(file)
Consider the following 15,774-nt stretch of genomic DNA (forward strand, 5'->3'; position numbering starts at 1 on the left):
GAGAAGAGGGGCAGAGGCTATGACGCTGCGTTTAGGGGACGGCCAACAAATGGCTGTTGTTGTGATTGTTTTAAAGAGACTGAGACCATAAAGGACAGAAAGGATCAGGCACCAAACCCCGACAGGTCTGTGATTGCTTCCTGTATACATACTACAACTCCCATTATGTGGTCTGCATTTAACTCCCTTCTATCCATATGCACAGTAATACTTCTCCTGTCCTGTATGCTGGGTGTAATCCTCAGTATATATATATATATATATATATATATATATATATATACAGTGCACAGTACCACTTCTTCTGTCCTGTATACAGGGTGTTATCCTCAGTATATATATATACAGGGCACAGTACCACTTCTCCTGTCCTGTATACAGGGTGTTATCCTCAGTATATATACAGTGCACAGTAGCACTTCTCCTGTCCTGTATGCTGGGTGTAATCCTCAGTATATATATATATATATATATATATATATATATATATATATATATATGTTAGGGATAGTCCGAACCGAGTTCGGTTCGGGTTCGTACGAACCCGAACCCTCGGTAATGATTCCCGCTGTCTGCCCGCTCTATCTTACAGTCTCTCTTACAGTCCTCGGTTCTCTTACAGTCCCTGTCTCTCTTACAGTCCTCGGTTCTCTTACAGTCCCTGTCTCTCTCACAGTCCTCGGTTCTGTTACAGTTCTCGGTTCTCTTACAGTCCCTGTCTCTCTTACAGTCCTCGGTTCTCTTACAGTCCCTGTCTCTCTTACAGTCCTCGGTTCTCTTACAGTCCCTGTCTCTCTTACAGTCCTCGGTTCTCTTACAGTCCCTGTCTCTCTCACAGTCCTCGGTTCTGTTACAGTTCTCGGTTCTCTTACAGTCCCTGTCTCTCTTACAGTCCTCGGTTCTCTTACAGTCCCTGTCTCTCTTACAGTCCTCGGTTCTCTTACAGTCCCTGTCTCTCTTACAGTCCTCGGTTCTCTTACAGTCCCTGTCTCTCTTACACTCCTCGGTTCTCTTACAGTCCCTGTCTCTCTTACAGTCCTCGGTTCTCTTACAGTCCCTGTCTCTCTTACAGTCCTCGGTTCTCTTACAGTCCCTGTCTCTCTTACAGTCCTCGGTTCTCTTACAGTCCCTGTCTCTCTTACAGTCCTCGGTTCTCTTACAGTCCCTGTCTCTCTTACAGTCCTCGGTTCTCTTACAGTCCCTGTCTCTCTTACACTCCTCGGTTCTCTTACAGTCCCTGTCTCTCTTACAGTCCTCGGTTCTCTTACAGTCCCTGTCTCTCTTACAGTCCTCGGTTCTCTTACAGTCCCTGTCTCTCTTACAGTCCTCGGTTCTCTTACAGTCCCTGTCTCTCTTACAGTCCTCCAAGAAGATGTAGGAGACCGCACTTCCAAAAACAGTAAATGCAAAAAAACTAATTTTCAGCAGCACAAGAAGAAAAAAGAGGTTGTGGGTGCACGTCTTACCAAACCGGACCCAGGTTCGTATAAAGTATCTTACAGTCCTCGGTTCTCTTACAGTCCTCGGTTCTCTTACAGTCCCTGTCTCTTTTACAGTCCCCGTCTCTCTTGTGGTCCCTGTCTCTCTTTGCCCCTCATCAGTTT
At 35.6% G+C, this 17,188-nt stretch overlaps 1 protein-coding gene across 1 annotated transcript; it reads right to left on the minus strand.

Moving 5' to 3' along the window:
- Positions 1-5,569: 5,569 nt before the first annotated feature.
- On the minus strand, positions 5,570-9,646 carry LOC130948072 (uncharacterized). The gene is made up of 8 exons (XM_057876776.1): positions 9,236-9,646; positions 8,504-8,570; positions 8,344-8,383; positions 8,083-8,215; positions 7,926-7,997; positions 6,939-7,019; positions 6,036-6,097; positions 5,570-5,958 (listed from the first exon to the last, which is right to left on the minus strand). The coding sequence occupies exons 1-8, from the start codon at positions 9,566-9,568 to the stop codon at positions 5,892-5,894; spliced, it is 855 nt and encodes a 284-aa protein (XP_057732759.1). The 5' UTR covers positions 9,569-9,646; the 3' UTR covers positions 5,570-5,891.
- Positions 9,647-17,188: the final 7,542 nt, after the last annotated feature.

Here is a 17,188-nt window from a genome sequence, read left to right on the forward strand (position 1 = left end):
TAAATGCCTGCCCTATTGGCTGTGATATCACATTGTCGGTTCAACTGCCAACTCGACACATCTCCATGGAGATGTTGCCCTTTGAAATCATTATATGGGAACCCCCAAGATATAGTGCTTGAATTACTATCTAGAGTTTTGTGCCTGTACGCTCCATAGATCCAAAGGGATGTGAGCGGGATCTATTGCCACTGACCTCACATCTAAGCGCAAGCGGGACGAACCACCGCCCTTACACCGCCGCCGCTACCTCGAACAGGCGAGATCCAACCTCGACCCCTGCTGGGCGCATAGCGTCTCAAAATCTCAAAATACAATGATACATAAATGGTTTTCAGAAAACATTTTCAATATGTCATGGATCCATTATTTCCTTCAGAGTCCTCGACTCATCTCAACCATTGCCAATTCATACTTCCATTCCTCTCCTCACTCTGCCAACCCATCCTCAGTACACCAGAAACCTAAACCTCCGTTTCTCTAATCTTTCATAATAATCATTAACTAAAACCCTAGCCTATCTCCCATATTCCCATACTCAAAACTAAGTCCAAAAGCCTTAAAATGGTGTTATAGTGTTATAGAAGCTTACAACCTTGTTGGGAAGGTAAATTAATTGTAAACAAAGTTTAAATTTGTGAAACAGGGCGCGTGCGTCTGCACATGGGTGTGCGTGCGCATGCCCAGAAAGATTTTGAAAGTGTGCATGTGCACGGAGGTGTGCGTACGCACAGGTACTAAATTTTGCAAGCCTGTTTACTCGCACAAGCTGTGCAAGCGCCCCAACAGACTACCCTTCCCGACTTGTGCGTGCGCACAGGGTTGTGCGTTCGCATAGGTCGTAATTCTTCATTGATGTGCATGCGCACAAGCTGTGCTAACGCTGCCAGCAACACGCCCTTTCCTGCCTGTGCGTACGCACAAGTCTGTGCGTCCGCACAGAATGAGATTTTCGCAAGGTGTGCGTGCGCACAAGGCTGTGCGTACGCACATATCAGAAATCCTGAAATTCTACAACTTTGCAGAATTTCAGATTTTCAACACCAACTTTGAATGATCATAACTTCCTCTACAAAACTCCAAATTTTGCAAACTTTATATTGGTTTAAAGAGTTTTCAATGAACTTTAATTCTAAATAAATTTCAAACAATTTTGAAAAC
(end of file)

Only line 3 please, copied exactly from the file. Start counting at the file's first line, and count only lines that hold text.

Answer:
At 35.6% G+C, this 17,188-nt stretch overlaps 1 protein-coding gene across 1 annotated transcript; it reads right to left on the minus strand.